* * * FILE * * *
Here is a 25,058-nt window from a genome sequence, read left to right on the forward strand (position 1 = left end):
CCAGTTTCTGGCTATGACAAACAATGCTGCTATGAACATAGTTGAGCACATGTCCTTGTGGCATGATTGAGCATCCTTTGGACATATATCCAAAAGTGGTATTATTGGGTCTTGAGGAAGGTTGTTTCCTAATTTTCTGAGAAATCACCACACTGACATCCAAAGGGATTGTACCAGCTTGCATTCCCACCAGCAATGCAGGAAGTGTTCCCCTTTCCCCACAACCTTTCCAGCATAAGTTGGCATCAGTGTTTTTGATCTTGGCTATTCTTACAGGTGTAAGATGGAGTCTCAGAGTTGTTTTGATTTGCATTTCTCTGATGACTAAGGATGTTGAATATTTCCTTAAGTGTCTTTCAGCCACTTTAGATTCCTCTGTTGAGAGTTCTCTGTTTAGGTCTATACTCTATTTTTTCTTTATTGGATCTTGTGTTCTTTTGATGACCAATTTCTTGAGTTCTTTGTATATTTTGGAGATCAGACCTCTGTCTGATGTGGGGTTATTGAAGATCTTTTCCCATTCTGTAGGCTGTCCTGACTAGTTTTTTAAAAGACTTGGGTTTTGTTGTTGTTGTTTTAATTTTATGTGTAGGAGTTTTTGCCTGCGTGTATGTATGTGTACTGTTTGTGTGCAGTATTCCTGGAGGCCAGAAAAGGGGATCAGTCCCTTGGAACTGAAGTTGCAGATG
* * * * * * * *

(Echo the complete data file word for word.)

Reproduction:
Here is a 25,058-nt window from a genome sequence, read left to right on the forward strand (position 1 = left end):
CCAGTTTCTGGCTATGACAAACAATGCTGCTATGAACATAGTTGAGCACATGTCCTTGTGGCATGATTGAGCATCCTTTGGACATATATCCAAAAGTGGTATTATTGGGTCTTGAGGAAGGTTGTTTCCTAATTTTCTGAGAAATCACCACACTGACATCCAAAGGGATTGTACCAGCTTGCATTCCCACCAGCAATGCAGGAAGTGTTCCCCTTTCCCCACAACCTTTCCAGCATAAGTTGGCATCAGTGTTTTTGATCTTGGCTATTCTTACAGGTGTAAGATGGAGTCTCAGAGTTGTTTTGATTTGCATTTCTCTGATGACTAAGGATGTTGAATATTTCCTTAAGTGTCTTTCAGCCACTTTAGATTCCTCTGTTGAGAGTTCTCTGTTTAGGTCTATACTCTATTTTTTCTTTATTGGATCTTGTGTTCTTTTGATGACCAATTTCTTGAGTTCTTTGTATATTTTGGAGATCAGACCTCTGTCTGATGTGGGGTTATTGAAGATCTTTTCCCATTCTGTAGGCTGTCCTGACTAGTTTTTTAAAAGACTTGGGTTTTGTTGTTGTTGTTTTAATTTTATGTGTAGGAGTTTTTGCCTGCGTGTATGTATGTGTACTGTTTGTGTGCAGTATTCCTGGAGGCCAGAAAAGGGGATCAGTCCCTTGGAACTGAAGTTGCAGATG